Your Rights When it Comes to Hearing Loss

Your Rights When it Comes to Hearing Loss

Bonnie L. Baehr, Au.D. Hearing Health, Hearing Loss

Bonnie L. Baehr, Au.D.

It is important to know your rights when it comes to hearing loss. Hearing loss is a pervasive health condition, impacting over 48 million people in the U.S. Impacting nearly 1 in 6 people, hearing loss is something that more of the population navigates than you may initially think.  There is a wide range of services, resources, and rights that are important to know about and access to best meet your hearing needs. 

Knowing your rights can best support you in your work environment as well as while using various technologies. It is also critical to know that there are rights you are entitled to that protect people with hearing loss as well as make public spaces more accessible. This includes the following: 

  • Americans with Disabilities Act (ADA): Passed in 1990, the ADA is an important piece of civil rights legislation. It offers a few major rights including prohibiting discrimination based on disability, requiring employers to provide workplace accommodations, and guaranteeing accessibility of public spaces. The ADA defines a disability as a physical or mental condition that significantly impacts major life activities. So hearing loss fits under this definition which means that the ADA protections apply to people with impaired hearing. 

The ADA requires that public spaces be more accessible in various ways. This includes mandating that public spaces provide additional means of communication for people with hearing loss. The ADA outlines that in any public space, “where audible communication is used to provide direction or critical information, an assistive listening system is required to be provided for people with hearing loss”. Public spaces include banks, auditoriums, classrooms, airports, etc. Assistive listening systems or devices refer to a range of technologies that are designed to amplify sound, making it easier to hear in public spaces. The ADA also requires telephone companies to provide relay services as well as the implementation of closed-captioned services for public service announcements.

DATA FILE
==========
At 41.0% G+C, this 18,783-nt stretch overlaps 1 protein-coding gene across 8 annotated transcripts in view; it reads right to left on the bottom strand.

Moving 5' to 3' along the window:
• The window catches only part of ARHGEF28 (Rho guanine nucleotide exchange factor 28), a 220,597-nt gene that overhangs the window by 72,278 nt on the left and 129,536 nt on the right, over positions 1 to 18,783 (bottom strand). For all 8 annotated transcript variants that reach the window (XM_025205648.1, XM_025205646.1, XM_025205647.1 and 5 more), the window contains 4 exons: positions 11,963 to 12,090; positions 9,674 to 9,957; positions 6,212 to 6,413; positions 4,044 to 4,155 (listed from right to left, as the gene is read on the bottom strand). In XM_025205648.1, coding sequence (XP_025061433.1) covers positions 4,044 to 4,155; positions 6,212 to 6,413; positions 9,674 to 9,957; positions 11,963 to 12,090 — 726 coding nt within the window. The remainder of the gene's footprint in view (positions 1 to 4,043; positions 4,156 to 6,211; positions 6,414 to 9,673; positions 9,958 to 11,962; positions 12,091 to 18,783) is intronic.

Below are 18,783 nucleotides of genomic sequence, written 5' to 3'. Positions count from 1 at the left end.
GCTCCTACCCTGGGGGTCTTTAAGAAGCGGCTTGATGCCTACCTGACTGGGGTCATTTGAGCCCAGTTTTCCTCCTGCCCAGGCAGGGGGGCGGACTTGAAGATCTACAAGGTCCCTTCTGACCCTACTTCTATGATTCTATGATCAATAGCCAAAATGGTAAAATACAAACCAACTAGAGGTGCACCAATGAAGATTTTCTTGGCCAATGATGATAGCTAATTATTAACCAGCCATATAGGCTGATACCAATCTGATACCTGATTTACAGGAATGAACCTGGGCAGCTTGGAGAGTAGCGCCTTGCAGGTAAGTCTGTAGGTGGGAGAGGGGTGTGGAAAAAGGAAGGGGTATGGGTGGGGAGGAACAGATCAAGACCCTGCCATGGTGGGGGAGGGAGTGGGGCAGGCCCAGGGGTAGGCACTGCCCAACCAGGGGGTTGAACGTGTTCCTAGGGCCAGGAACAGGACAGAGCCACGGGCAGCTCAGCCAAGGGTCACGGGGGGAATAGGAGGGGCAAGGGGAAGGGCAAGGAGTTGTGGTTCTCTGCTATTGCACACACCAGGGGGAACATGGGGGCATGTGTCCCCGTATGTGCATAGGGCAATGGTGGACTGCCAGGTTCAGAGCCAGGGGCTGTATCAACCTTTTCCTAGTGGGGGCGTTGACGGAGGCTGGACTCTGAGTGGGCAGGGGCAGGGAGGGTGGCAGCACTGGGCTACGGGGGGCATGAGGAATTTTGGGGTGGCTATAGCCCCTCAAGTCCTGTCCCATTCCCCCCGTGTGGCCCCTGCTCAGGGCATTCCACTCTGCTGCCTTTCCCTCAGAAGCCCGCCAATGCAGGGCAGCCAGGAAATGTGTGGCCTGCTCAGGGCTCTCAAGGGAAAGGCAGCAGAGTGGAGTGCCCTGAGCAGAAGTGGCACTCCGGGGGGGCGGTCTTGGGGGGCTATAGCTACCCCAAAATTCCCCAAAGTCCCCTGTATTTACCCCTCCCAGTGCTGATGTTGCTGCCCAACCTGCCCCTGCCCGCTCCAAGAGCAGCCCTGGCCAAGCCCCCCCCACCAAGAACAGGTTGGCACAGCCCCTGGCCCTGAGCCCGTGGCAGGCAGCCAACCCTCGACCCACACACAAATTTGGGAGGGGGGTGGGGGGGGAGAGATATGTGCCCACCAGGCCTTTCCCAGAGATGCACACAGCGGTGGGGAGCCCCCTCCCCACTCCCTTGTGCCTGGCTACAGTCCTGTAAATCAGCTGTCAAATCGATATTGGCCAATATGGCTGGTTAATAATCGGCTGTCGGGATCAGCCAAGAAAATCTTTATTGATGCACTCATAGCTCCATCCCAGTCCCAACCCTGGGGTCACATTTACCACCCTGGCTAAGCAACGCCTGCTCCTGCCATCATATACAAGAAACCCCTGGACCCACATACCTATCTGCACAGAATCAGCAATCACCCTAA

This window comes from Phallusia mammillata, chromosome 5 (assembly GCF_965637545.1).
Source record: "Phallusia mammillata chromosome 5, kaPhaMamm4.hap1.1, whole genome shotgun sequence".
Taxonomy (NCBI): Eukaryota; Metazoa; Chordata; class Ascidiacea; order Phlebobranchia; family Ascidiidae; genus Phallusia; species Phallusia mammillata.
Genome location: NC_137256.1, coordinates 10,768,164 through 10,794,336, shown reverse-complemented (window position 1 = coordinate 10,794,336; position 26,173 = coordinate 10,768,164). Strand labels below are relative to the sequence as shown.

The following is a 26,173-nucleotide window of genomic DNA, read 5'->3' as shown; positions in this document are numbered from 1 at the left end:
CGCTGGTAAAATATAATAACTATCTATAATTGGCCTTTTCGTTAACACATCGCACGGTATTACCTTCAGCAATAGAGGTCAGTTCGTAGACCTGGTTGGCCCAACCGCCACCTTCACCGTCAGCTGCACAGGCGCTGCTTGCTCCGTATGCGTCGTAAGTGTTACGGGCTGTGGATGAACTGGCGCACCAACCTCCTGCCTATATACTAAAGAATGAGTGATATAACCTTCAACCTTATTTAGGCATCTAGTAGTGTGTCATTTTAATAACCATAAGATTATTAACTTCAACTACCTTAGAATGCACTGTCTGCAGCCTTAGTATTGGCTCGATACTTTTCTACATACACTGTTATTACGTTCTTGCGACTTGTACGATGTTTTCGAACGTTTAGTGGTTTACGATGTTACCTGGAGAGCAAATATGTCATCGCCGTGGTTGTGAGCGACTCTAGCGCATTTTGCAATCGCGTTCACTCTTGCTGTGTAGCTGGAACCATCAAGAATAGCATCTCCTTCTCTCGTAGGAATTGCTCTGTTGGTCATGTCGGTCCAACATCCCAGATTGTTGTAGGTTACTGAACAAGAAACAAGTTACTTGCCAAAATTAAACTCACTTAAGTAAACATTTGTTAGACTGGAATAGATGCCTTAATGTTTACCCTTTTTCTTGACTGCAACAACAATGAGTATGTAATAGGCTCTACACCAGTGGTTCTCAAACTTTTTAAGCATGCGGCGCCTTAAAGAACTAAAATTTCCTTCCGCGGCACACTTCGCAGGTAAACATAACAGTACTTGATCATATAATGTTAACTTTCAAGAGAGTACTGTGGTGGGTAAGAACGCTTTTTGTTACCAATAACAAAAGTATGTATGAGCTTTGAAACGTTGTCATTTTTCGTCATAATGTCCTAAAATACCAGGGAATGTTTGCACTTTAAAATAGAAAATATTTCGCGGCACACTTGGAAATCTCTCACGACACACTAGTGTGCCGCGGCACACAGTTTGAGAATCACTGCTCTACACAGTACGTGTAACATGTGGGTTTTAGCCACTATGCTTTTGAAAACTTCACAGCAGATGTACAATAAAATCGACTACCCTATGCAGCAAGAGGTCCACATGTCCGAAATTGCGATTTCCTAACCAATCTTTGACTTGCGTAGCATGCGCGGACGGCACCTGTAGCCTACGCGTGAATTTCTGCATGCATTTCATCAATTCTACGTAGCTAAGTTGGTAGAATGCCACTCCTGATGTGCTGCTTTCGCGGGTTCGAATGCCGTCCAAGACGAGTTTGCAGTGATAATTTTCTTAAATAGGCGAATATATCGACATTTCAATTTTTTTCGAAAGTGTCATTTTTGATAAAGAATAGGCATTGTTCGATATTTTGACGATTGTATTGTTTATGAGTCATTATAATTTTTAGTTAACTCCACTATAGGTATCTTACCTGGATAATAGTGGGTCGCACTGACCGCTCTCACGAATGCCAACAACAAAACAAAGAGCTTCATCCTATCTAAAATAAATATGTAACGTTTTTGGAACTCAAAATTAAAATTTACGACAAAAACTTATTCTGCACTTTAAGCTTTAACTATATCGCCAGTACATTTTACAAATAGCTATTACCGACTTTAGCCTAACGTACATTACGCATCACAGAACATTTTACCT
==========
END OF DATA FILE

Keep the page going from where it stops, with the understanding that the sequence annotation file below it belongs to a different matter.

• Hearing Aid Compatibility Act (HAC): this act, passed in 1988, mandates the Federal Communications Commission (FCC) regulate phones to ensure that they are compatible with hearing aids. As technology has advanced and produced a wider range of telecommunications devices, this law has been updated over recent years. Updated standards include requiring handset devices (like smartphones), as well as mobile service providers, are required to provide expanded accessibility. This includes enhanced volume control features to support sound amplification. 
  • 21st Century Communications and Video Accessibility Act (CVAA): the CVAA was passed in 2010 and updates the standards around telecommunications that were outlined in the ADA. This accounts for modern technology and the various devices as well as platforms that we utilize today. The CVAA requires that these modern technologies are also accessible for people with hearing loss. Key requirements outlined in this act include: 
  • Closed-captioned services have to be provided on all devices that are 13 inches and smaller. This includes smartphones, laptops, and tablets. 
  • Communication platforms and digital tools like email and instant messaging must be accessible to people with disabilities. 
  • Devices that record shows and movies are also required to provide closed captioning services. 
  • Air Carriers Access Act (ACAA): this piece of legislation is all about accessibility while traveling. The ACAA outlines specific requirements for airline companies, airports, as well as air travel more generally. This law expands accessibility for air travel and offers protection for people with hearing loss while traveling. It prohibits airlines from discrimination based on disability and requires that their services be accessible for all people. Airlines are required to provide accommodations for passengers with disabilities. Additionally, the ACAA requires: 
  • Reservation services as well as ways to acquire information must be accessible for people with hearing loss. One way airlines do this is by offering text message options to receive flight information. 
  • Safety assistants need to be available and provided if requested by a passenger. 
  • Monitors in the airport as well as on airplanes are required to provide closed captions. 
  • Service animals are permitted as well. 

Knowing your rights when it comes to hearing loss can help you navigate environments and services with greater ease. This increases accessibility meets your hearing needs and allows you to move around more comfortably. Contact us to learn more about these and additional rights that can benefit your hearing health and wellness.